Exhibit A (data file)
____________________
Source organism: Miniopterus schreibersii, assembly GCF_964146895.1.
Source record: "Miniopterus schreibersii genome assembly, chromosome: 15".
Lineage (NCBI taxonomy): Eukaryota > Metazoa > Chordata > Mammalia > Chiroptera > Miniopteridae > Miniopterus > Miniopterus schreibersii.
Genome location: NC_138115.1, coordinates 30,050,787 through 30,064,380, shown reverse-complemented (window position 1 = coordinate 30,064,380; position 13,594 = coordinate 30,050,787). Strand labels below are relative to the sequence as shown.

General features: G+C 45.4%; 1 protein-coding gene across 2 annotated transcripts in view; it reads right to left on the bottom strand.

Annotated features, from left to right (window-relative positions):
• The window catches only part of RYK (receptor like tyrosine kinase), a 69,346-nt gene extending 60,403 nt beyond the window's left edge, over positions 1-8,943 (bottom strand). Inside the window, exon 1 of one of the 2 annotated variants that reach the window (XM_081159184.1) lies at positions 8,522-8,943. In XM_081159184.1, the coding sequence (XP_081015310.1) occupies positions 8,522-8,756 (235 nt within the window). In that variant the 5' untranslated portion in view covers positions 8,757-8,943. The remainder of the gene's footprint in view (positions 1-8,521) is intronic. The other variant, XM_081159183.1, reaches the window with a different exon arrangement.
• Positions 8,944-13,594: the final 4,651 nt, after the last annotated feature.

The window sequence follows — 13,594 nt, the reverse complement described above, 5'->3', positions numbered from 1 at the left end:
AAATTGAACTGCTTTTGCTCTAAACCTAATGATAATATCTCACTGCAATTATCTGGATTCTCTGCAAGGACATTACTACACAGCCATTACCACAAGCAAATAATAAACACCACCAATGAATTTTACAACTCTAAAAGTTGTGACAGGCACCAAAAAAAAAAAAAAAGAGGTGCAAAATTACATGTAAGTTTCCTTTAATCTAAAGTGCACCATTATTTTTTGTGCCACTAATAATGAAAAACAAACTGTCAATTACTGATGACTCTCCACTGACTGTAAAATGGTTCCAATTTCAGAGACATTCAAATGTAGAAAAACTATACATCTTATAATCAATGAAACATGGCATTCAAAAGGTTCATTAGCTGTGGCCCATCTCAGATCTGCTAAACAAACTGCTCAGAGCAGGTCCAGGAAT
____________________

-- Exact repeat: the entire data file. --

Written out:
Source organism: Miniopterus schreibersii, assembly GCF_964146895.1.
Source record: "Miniopterus schreibersii genome assembly, chromosome: 15".
Lineage (NCBI taxonomy): Eukaryota > Metazoa > Chordata > Mammalia > Chiroptera > Miniopteridae > Miniopterus > Miniopterus schreibersii.
Genome location: NC_138115.1, coordinates 30,050,787 through 30,064,380, shown reverse-complemented (window position 1 = coordinate 30,064,380; position 13,594 = coordinate 30,050,787). Strand labels below are relative to the sequence as shown.

General features: G+C 45.4%; 1 protein-coding gene across 2 annotated transcripts in view; it reads right to left on the bottom strand.

Annotated features, from left to right (window-relative positions):
• The window catches only part of RYK (receptor like tyrosine kinase), a 69,346-nt gene extending 60,403 nt beyond the window's left edge, over positions 1-8,943 (bottom strand). Inside the window, exon 1 of one of the 2 annotated variants that reach the window (XM_081159184.1) lies at positions 8,522-8,943. In XM_081159184.1, the coding sequence (XP_081015310.1) occupies positions 8,522-8,756 (235 nt within the window). In that variant the 5' untranslated portion in view covers positions 8,757-8,943. The remainder of the gene's footprint in view (positions 1-8,521) is intronic. The other variant, XM_081159183.1, reaches the window with a different exon arrangement.
• Positions 8,944-13,594: the final 4,651 nt, after the last annotated feature.

The window sequence follows — 13,594 nt, the reverse complement described above, 5'->3', positions numbered from 1 at the left end:
AAATTGAACTGCTTTTGCTCTAAACCTAATGATAATATCTCACTGCAATTATCTGGATTCTCTGCAAGGACATTACTACACAGCCATTACCACAAGCAAATAATAAACACCACCAATGAATTTTACAACTCTAAAAGTTGTGACAGGCACCAAAAAAAAAAAAAAAGAGGTGCAAAATTACATGTAAGTTTCCTTTAATCTAAAGTGCACCATTATTTTTTGTGCCACTAATAATGAAAAACAAACTGTCAATTACTGATGACTCTCCACTGACTGTAAAATGGTTCCAATTTCAGAGACATTCAAATGTAGAAAAACTATACATCTTATAATCAATGAAACATGGCATTCAAAAGGTTCATTAGCTGTGGCCCATCTCAGATCTGCTAAACAAACTGCTCAGAGCAGGTCCAGGAAT